He certainly doesn't believe Rantes' claim to be a hologram beamed from another planet, a case of literal alienation. Denis seeks to work out the metaphors and subtexts of this man who comes and goes as he pleases, at least when he's not frozen in place for hours "transmitting" to the southeast. Yes, Rantes is the fellow who makes the kind of tart observations and asks the kind of disturbing questions quoted at the top of this review.

Both films are early examples of dwelling in the possibility of multiple subjective realities that have overtaken millennial cinema, a trend I've called "millennial unreality". It's a narrative terrain that questions consensus reality and suggests it ain't what you think it is, with plots that keep redefining what characters think is real and who or what they are.

This film, also like The Quiet Earth, becomes a romantic triangle as the lovely and enigmatic Beatriz (Inés Vernengo) who, for some reason methodically changes her shoes when she visits, is introduced halfway through the picture. She too will have something to say about reality and identity.

Something else the films have in common is René Magritte, the Belgian surrealist painter. One of the early images in Man Facing Southeast is Dr. Denis' flash thoughts of Magritte's "The Kiss", the famous image of two lovers whose heads are each covered by cloth. It's an early signal that this film may indulge in the surreal. The New Zealand film shows a poster of Magritte's La Reproduction Interdite ("The Forbidden Reproduction", 1937), in which a mirror reflects the back of a man's head, in a wiggy, wall-crawling, shifting-reality sequence that throws in an M.C. Escher print for good measure.

Writer-director Eliseo Subiela shot Man Facing Southeast in Buenos Aires' Borda mental asylum, where he'd shot his first short film and where he'd film again. Soto was also familiar with the place since childhood, since his father had been committed there. Notwithstanding these grim realities, the film presents a romanticized picture of mental patients who, in their distraught madness, uniformly recognize Rantes as a magical messiah who inspires them to burst into a spontaneous musical riot-parade via long-distance when he conducts Beethoven's "Ode to Joy" in the park.

Because the film is so dark, grainy and low-budgeted, and so suffused by the traumatic hangover of Argentina's recently ended military dictatorship, Subiela gets away with elements that come across as shallow in a glossy Hollywood item like K-Pax> (2001), which Subiela sued for plagiarism. Only De Angelis alludes to the film's Argentinean "collective unconscious" and behind-the-scenes debates on cultural specifics, like showing the flag in a scene where the institute's director says it's a good thing Rantes didn't provoke a headline about a lunatic ordering a military attack, to which Denis snaps that's already happened.

One of the most powerful images is an absence: a photo of a younger Rantes and the woman. The left side of the photo is torn off, but a shadow on the ground tells us someone was there -- man or woman, relative or friend, we don't know. Someone used to be there and now is gone as effectively as one of the country's desaparecidos, and the evidence of their passing is a shadow and the fallout of trauma. That tear, that absence, that shadow could explain Rantes as eloquently as all the obfuscation about other worlds, but the film can only remain dumbstruck by the possibility.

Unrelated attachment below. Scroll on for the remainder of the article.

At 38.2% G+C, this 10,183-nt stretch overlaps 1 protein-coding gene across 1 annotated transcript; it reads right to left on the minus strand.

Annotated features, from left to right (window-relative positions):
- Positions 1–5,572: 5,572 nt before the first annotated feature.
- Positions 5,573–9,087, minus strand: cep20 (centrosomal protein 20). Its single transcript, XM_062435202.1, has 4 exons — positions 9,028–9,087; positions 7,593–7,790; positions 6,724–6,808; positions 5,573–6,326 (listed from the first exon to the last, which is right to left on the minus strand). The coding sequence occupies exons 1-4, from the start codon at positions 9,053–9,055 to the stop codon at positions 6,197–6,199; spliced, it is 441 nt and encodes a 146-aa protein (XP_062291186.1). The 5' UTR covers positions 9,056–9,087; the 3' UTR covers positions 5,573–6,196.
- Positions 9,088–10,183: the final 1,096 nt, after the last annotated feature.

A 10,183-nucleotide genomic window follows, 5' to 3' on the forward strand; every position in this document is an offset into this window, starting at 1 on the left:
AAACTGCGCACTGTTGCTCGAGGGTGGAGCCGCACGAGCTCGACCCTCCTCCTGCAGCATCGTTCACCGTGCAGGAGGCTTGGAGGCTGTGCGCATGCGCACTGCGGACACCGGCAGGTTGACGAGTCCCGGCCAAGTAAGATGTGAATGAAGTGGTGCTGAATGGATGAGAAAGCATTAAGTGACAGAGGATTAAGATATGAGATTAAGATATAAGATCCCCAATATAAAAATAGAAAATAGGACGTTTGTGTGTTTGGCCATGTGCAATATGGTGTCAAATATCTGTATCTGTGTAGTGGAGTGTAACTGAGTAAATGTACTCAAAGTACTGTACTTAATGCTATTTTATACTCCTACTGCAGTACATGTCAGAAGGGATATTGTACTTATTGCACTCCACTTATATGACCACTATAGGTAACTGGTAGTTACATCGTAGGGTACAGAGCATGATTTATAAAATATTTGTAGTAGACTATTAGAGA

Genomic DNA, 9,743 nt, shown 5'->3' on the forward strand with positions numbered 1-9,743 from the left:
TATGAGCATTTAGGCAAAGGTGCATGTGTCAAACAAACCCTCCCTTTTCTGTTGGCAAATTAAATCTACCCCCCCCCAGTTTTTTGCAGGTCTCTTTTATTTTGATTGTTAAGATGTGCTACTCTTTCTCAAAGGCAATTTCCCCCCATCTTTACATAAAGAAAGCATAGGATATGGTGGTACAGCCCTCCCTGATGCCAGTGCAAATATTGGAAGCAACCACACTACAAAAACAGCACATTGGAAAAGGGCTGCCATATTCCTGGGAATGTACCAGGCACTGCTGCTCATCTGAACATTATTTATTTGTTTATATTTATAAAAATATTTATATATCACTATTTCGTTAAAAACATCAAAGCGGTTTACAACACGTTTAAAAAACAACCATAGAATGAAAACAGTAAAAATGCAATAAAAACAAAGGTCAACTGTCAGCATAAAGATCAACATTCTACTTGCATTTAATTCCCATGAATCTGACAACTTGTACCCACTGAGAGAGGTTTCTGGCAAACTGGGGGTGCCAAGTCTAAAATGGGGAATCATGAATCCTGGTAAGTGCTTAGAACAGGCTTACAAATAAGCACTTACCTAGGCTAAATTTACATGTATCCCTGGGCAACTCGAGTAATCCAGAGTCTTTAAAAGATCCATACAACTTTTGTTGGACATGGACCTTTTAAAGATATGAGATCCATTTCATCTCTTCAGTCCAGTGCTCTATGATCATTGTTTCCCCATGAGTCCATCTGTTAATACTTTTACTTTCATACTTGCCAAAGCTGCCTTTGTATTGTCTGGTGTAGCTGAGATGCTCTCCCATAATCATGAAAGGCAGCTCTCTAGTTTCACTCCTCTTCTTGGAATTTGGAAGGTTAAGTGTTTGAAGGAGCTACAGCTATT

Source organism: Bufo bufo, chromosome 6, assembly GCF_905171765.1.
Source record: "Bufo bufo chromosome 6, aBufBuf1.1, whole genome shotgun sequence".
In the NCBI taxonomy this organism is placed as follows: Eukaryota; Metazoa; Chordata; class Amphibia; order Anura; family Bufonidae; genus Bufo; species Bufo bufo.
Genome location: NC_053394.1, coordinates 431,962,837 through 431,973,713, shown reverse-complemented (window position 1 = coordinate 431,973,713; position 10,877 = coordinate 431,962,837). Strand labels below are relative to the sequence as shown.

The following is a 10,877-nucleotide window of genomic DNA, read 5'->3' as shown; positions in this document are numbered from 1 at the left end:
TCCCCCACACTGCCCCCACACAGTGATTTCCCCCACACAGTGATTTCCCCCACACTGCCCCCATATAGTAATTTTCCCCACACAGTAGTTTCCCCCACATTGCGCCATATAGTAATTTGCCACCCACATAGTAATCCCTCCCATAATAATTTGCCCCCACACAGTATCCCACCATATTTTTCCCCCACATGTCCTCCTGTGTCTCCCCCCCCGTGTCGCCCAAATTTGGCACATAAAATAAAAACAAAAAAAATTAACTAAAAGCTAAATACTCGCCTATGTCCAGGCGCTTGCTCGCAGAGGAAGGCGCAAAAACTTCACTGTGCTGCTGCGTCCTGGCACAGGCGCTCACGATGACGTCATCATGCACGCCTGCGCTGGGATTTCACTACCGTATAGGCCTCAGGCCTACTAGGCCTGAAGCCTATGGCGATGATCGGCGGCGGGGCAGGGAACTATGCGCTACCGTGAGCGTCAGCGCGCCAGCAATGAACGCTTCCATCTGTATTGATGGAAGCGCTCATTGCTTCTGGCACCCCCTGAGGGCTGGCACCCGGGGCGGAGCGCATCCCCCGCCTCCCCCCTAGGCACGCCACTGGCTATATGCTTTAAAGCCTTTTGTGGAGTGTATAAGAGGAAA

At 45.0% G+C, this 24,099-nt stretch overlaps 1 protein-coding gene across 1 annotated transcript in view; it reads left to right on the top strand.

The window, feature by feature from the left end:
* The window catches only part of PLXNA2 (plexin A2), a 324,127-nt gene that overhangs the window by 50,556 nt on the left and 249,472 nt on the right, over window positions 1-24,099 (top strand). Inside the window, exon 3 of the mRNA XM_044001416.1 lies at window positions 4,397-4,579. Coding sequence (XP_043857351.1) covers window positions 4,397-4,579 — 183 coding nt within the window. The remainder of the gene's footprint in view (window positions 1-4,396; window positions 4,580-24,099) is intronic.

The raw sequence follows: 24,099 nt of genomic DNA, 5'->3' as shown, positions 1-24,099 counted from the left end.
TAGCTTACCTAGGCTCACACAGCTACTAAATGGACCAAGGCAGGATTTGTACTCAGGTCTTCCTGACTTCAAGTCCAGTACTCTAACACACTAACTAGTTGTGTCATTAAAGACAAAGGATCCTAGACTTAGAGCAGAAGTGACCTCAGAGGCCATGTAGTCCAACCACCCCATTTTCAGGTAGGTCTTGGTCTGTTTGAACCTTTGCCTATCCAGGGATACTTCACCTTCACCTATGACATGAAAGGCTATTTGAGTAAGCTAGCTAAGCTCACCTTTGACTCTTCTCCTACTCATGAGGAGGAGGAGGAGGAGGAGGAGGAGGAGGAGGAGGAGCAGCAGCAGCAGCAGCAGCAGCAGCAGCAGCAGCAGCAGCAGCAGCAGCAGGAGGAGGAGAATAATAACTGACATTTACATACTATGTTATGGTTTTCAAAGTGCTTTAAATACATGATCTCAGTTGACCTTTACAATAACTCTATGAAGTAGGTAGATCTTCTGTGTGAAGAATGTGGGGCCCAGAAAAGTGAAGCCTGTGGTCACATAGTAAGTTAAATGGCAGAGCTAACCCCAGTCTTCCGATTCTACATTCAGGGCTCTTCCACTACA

Aesthetically, the most problematic element isn't Pedro Aznar's expressive and intriguing score, but the meandering saxophone solos played by Andrés Boiarsky. Associated with the sax-dabbling Dr. Denis, these are mixed so intrusively as to nearly drown out the dialogue in several of his scenes. Fortunately, this Spanish-language film has subtitles. Oh yes, The Quiet Earth also has its hero pull out a big saxophone in one moody moment!

Subiela's dialogue duly credits Adolfo Bioy Casares' classic Argentine novel The Invention of Morel for the hologram idea. The film became a surprise hit in Subiela's homeland after success abroad, and it fits his general output of "suspicious realism", as he calls it in his excellent interview. This must be another reason it seems as timely as ever. He also credits Jean Cocteau as a significant influence.

Soto is heard in a 1993 interview shortly before his death from AIDS, a fact lending more retrospective melancholy to its image of a man alienated from society and its definitions of madness and malady.

Another influence on the film might have been Nicolas Roeg's The Man Who Fell to Earth (1977), based on Walter Tevis' novel -- and by a coincidence of cosmic proportions, that film too is scheduled for an imminent Blu-ray release. Mind you, it's already been on Criterion Blu-ray since 2008, but Lionsgate has just announced a new repackaging for January 2017.

Kino's Blu-ray of Subiela's film offers an HD transfer of what's unfortunately an unrestored print, with highly visible deterioration throughout the last part. The bonus interviews with Subiela, Soto and De Angelis are very informative and not just gushing about how wonderful everyone was. There's also a booklet essay by Nancy J. Membrez, who has written about Subiela's entire career from his acclaimed TV commercials to his features. Southeast is by far the most famous, but it seems like more of them deserve to be released on Blu-ray to our modern suspicious sensibilities.